Last updated on October 2nd, 2016 at 10:08 pm
It recently struck me that during all my years of sourdough baking, not once had I baked a pure white sourdough bread. I got stuck right into 100% rye sourdough baking, wholemeal spelt sourdough and wheat-rye combination breads. Yet, I hadn’t ever bothered with a basic white sourdough loaf. White sourdough bread is perhaps the most simplistic form of sourdough bread baking. This post is all about using only strong white wheat flour for a plain white loaf of sourdough.
Friends will be invited for a Sunday morning filled with sourdough goodness, homemade jams, fresh avocados as well as cinnamon toast. I will be preparing different types of sourdough bread for my guests to taste. Wheat-rye combination sourdough, a seeded sourdough loaf, a soft sourdough milk bread. Plus, a basic white wheat sourdough will also be on offer. This is based on the assumption that the plain white sourdough loaf will be the ideal sourdough bread for ‘beginners’. I’m hoping all this sourdough amazingness will sell the taste and health benefits of slow fermentation baking to those not yet converted to the good stuff.
So, here it is – a most basic and simplistic white wheat sourdough bread recipe. Sourdough amateur or connoisseur – I promise, you will like it!
White sourdough bread recipe
If you don’t have a sourdough starter yet, get started by making a wheat sourdough starter. If you have a rye or spelt sourdough starter already, you can use a small bit of either of these starters to base the white sourdough bread on. Due to the small amount of starter needed, you can easily go ahead with whatever sourdough starter you have. There will be minimal no-wheat contamination as you are only using 15g of other flour as part of the sourdough starter and this amounts to 3% of the total amount of flour used.
How to make white sourdough bread
Prepare the wheat sourdough
- 30g wheat sourdough starter at 100% hydration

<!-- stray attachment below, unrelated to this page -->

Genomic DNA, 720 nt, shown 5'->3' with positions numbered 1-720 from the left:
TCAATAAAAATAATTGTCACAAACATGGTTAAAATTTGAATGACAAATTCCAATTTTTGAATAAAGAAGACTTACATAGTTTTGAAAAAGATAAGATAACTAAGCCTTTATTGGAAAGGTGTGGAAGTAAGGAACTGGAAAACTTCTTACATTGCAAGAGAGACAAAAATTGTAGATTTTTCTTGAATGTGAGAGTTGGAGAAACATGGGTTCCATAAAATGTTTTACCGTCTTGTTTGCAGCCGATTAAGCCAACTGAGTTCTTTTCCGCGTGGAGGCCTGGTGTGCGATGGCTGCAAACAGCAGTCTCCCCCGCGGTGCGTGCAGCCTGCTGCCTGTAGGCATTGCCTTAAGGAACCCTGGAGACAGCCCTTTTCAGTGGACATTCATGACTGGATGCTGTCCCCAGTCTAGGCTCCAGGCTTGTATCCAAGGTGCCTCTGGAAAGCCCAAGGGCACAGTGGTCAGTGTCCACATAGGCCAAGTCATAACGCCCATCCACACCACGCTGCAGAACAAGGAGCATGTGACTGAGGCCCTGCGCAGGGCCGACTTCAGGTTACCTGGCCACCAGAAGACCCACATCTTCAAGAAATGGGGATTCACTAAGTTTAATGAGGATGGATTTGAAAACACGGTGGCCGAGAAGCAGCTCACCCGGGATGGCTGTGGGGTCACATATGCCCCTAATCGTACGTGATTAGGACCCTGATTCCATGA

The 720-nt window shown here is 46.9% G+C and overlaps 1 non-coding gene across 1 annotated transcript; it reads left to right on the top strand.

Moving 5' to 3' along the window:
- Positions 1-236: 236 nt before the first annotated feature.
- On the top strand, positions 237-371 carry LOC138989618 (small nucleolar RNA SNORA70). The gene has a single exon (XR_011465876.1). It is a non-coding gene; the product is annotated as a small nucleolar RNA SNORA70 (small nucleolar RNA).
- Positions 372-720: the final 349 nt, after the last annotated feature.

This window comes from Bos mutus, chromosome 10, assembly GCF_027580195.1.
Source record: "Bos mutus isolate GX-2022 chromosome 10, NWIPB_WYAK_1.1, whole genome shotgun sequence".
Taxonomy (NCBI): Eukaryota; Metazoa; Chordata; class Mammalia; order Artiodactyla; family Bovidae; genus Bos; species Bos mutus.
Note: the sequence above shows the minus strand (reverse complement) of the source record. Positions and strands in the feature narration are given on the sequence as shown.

- 50g strong white wheat bread flour
- 50g water
Combine the sourdough starter with the white flour and water. Mix well, cover and keep at room temperature for about 12 hours.
Mix the main dough
- 450g strong white wheat bread flour
- 280g water
- 9g salt
Combine 100g of the sourdough from earlier (the rest goes back into the fridge for your next bake), the strong white bread flour, the water and salt to form a dough and knead for 10 minutes.
Place the dough back into the bowl, cover with a lid or polythene bag and leave to rest for about 2 hours at room temperature until it has visibly expanded.
Punch down the dough, give it another quick knead, then shape it into a loaf and place seam-side up into a pre-floured proving basket. Cover with a polythene bag to prevent the dough from drying out.
I tend to prove my sourdough breads in the fridge overnight as it fits in better with my daily routine. Whether you’re proving in the fridge (I proved the loaf for 24 hours) or at room temperature (the time it takes will vary and may take as little as 2 or up to 5 hours), make sure your sourdough loaf has almost doubled in size before you bake it.
I bake with a La Cloche baking dome for an extra crunchy crust and moist crumb. If you don’t have a La Cloche baking dome, turn out the loaf onto a baking tray lined with baking paper once you have preheated the oven to 220°C. Bake for 10 minutes at 220°C and at 200°C for a further 30 minutes. If using the La Cloche, take off the domed lid for the final 10 minutes.
Cool on a wire rack and enjoy the deliciousness of this white sourdough loaf. It’s great toasted too!